I stayed a little bit and had a talk with Penny's owner and Trainer K. about how we react to our horses and their weird eccentricities.  I've almost forgotten that Girlfriend was considered a hard horse to ride for the first three years I've had her because of all the young horses with strong personalities at this stable.  And after Sinatra and his four year old antics, Girlfriend is so calm and easy in everything we do. And after Rolls and his spooks riding her seems so calm and easy.  But we were talking about how both me and Penny's owners had initially been very "oh poor baby" about spooks with our horses because that is our natural instinct.  But how luckily my old instructor at the other stable broke me of that habit quickly because she said it reinforces the spooking behavior.   But then it came up how to go the other direction and beat the horse into submission and terrify them was a bad idea too.  I said that I'd met some people who claimed to do Natural Horsemanship but they did a lot of chasing their horses and whipping them and beating them and terrifying them.  Trainer K. said she just hates Natural Horsemanship and I was surprised to hear that because I thought both Trainer K. and Trainer V. both practiced what I *thought* was Natural Horsemanship.  I thought that NH was where you understood the horse and its behavior and learned a way to communicate with the horse so that he respects you as the leader and behaves out of a wish to please you, the leader.  That is how they train their horses - repetition, consistent and firm boundaries and lots of patience.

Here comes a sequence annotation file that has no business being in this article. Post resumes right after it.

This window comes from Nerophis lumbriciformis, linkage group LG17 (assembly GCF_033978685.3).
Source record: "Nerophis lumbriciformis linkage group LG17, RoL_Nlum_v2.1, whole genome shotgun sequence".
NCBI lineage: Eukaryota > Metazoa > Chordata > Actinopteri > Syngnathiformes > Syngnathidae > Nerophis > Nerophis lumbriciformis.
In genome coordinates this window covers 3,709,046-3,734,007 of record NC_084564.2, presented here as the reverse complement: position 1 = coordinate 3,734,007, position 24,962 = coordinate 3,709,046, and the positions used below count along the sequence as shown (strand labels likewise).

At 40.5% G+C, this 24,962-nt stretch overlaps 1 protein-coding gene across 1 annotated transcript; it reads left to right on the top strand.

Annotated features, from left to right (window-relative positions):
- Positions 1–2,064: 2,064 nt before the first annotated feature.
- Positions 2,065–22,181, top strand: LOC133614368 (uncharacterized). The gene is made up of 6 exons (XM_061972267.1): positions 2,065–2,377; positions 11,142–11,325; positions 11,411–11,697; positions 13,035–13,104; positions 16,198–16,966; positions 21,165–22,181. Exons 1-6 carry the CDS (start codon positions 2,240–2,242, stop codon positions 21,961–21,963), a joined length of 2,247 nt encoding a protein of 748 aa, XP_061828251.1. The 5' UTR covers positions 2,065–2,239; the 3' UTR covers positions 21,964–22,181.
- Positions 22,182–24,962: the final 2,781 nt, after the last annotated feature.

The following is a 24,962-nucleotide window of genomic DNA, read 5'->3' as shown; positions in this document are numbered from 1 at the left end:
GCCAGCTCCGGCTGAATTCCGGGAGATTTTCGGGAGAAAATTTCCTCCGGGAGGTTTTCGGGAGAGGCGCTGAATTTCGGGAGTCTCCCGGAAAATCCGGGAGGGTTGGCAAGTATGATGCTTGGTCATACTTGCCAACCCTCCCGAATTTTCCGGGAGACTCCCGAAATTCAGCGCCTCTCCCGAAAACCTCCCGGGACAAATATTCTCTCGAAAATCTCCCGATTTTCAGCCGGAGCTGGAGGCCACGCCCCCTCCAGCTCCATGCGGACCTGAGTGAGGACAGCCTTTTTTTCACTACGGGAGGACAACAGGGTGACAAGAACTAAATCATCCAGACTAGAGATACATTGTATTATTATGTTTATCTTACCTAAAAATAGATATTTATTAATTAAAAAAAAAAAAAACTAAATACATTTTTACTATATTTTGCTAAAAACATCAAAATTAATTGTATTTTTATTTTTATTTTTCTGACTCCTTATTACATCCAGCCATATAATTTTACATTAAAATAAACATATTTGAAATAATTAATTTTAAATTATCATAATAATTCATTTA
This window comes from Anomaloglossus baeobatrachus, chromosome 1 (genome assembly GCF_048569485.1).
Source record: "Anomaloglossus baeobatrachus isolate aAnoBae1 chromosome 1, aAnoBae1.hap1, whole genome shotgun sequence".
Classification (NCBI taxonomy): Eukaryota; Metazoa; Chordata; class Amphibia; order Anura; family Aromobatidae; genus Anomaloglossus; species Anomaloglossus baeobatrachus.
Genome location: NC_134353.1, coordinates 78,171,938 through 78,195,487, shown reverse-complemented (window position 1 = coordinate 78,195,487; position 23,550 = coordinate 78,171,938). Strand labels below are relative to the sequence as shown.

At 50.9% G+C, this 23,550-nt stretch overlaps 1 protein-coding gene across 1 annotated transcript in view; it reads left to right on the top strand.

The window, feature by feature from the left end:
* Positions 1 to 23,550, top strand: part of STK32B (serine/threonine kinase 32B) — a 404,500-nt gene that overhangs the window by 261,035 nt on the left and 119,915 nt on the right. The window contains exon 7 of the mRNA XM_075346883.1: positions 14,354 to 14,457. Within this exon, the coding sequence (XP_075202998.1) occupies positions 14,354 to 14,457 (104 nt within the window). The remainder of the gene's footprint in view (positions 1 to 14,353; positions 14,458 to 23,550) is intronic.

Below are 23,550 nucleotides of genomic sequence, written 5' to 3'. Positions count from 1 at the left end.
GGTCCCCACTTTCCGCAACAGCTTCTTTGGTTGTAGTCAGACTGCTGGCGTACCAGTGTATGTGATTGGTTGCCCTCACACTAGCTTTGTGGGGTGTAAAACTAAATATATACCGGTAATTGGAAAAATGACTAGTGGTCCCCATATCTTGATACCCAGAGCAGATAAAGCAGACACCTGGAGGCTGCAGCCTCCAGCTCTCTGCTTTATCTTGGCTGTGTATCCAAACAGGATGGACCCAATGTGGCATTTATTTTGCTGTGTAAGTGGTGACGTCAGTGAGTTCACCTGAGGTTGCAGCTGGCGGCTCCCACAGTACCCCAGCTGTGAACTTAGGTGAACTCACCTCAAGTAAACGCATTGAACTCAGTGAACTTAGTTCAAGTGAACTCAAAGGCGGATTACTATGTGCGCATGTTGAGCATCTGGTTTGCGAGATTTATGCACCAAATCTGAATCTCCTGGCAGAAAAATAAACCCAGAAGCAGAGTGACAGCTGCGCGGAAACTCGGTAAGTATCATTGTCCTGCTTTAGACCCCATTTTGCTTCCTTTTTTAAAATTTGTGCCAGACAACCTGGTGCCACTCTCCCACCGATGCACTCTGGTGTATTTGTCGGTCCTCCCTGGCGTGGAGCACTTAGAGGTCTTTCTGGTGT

But Trainer K. said, "That's what it was twenty years ago but now with the likes of Parelli is just a circus show all about becoming the horse, and chasing the horse and scaring it into submission."  She and Penny's owner told me about a few things they'd seen at Parelli instruction clinics - like how if a horse doesn't come to you in the pasture you chase them to show them who's boss (WTF???)  I said as a prey animal doesn't chasing them in an aggressive manner show them who's predator? And Trainer K. said, "Exactly."  I can't say from experience myself because I started to read some Parelli stuff and within a few paragraphs was thinking, "What are you talking about? Is my horse left brained or right brained and we have to make these diagrams and decide what box my horse fits into - what the hell is that?"  It makes so much more sense to me to learn how horses think and experience the world and then tailor my communication to each individual horse, instead of wasting time with these dumb diagrams and labels.

It just makes me think of how Natural Horsemanship has become a brand name to put on snake oil.  Just like how being a "naturopathic doctor" used to mean looking at the whole person and all the systems and really being wholistic with each individual and tailoring their health treatment to their individual needs.  Nowdays all being a "naturopathic doctor" entails seems to be telling everyone they're allergic to wheat, to take way too much Vitamin D without checking the blood levels and telling them to only take herbal supplements instead of Western medicine (while claiming you can't overdose on them and herbal supplements have no side effects).  A bitter little part of me, I must say, is not surprised that naturopathic medicine, Natural Horsemanship and many once legitimate practices have gone the way of just being a trade name or brand name to sell a cheap, shoddy, imitation product. Our country does seem to love it's shallow, cheap expendable commodities.